FIG. 12 shows the difference in speed to compute the Fibonacci Recursive function with argument x. As the argument x grows the RFO method is clearly faster than the TABLE LOOK-UP method. The STANDARD method is the slowest by far.
This test was performed on an IBM compatible PC. Although the numbers may vary slightly, the relative difference in speed between the STANDARD method, the TABLE LOOK-UP method, and the RFO method will remain the same.
FIG. 13 illustrates how each of the three methods compared uses memory. It is clear that the memory usage in the RFO method remains constant as the argument grows, while the TABLE LOOK-UP method requires a linear unlimited increase as its argument grows. The STANDARD method memory usage grows exponentially as the argument grows.
FIG. 14 is a flow chart representing the method of the present invention.
The present invention relates to digital computing. In particular to a mechanism which is used by COMPILERS to support recursively defined functions in the source code.
The distinction between a `recursive` language such as ALGOL and a `non recursive` language such as FORTRAN is that in FORTRAN the programmer who wishes to use recursion has to set up the mechanism himself, whereas in ALGOL the mechanism is provided by the system, `behind the scenes`. Modern programming languages, such as C and PASCAL also support recursive programming; however, the principal algorithm of recursive function computation remains the same ever since the introduction of ALGOL.
Basically a recursive procedure deals with subroutines that call themselves. This means that for each call of the subroutine there must be a different set of working registers and a different place to store the return address. Upon entry to the subroutine a new set of working registers must be allocated. Upon exit the environment (working registers, etc.) must be restored and then control is transferred to the return address. These operations are automatically carried out for recursive functions by a compiler like C, for example, so a programmer can program recursively without any regard to the problems of preserving and restoring working space, etc.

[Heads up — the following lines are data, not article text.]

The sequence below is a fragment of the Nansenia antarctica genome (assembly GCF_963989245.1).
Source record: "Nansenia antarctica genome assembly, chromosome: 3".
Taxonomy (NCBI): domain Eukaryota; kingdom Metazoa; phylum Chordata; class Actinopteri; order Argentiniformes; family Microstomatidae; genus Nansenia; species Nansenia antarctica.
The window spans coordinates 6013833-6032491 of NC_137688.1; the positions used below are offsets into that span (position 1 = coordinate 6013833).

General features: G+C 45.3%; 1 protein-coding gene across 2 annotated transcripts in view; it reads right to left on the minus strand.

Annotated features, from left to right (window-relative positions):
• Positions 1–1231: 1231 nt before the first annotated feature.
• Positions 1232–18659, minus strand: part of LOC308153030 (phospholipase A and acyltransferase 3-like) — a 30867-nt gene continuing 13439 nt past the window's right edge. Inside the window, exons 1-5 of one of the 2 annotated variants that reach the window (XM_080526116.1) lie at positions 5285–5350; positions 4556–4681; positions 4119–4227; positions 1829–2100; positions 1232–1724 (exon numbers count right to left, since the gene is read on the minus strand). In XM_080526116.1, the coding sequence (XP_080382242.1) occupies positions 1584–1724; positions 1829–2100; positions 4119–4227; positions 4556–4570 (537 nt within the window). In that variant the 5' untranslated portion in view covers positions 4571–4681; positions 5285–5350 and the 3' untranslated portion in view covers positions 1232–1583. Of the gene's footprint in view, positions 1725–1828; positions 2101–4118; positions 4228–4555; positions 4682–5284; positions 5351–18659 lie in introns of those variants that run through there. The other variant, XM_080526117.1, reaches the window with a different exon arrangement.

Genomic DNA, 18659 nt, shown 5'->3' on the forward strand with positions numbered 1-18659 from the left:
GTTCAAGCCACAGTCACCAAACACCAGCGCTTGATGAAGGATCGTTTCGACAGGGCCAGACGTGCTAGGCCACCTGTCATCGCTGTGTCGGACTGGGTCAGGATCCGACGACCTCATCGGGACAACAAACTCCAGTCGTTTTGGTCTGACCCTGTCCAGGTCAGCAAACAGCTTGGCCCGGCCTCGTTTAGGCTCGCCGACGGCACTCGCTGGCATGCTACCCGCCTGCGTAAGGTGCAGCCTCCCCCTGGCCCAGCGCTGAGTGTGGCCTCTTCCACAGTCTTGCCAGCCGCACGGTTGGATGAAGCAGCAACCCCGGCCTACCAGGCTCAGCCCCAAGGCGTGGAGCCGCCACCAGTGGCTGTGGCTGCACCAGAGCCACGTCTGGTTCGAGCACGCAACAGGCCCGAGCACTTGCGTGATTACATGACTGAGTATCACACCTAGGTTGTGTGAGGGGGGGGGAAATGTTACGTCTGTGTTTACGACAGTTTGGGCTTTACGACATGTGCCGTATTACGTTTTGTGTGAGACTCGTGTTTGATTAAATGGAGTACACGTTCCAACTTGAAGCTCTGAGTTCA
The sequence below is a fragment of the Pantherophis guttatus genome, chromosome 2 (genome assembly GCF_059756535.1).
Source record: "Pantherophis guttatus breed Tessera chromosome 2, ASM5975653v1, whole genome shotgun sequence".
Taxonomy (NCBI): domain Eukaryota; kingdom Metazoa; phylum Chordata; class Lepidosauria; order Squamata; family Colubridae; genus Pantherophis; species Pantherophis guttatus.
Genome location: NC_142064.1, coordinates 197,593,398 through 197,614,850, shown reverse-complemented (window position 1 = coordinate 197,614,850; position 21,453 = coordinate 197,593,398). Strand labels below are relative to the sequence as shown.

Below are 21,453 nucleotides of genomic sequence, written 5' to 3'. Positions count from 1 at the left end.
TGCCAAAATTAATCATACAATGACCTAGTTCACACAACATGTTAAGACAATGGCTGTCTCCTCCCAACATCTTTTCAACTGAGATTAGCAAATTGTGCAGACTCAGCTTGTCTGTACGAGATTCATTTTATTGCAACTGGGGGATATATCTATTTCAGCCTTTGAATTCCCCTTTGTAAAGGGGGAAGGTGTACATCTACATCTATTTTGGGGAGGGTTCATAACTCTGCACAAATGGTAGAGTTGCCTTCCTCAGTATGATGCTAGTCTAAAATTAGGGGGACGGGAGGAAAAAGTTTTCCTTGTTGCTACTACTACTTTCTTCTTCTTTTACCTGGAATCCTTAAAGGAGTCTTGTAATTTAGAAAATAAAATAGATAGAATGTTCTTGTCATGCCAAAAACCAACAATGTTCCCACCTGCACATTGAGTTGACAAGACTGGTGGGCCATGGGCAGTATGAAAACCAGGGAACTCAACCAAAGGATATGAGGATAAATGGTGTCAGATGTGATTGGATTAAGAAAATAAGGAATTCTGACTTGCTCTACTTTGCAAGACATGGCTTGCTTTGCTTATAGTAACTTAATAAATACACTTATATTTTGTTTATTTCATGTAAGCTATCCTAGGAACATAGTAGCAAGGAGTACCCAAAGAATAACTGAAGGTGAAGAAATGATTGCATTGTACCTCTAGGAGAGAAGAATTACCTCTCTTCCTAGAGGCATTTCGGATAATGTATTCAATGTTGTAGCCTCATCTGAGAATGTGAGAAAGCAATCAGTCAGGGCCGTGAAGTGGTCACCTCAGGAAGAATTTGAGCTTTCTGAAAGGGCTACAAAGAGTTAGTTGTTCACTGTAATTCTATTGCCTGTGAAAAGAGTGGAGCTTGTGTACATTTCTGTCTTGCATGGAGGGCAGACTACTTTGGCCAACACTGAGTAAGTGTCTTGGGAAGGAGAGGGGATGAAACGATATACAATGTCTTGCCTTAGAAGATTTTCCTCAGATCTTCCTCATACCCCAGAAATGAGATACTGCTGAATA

This mechanism of supporting, computing, and handling of recursive functions by a compiler is termed in this document as the STANDARD mechanism.
It is desired to expand and replace this STANDARD mechanism so that repeated execution of the recursive function does not run out of memory and slow down the computing process regardless of the power of the machine it is running on.
The present invention is an improvement over a method known as TABLE LOOK-UP which in turn can be argued to be an improvement over the STANDARD mechanism. One of the main disadvantages of the STANDARD mechanism provided by today's compilers is the fact that the value of the recursive function is recomputed every time the function is called even if the function is called with the same arguments. The TABLE LOOK-UP overcomes this disadvantage by saving the result of the recursive function along with its arguments in the results table. Each time a function is called the built-in procedure first checks to see if the result is already in the results table. If it is, the result is taken from the results table instead of computing the function again. This ensures that only the functions that are needed are actually computed, and each is computed only once. Some specialized systems other than compilers provide TABLE LOOK-UP mechanism support.
Usually TABLE LOOK-UP works well when the size of the results table is relatively small. However, during the execution of the recursive function the results table can grow substantially, which will slow down the search in the table look-up and requires large memory resources.
The main objective of this invention is to improve memory usage and speed of computation over the STANDARD, used by pre RFO Compilers, as well as over the TABLE LOOK-UP methods, used by specialized systems. RFO accomplishes this by using a table lookup and by imposing a limit on the size of the results table to a manageable size. This size is computed according to a formula that is one of the claims in this application. RFO also uses a unique creative scheme to access the limited size results table during its search for a previously computed result pair.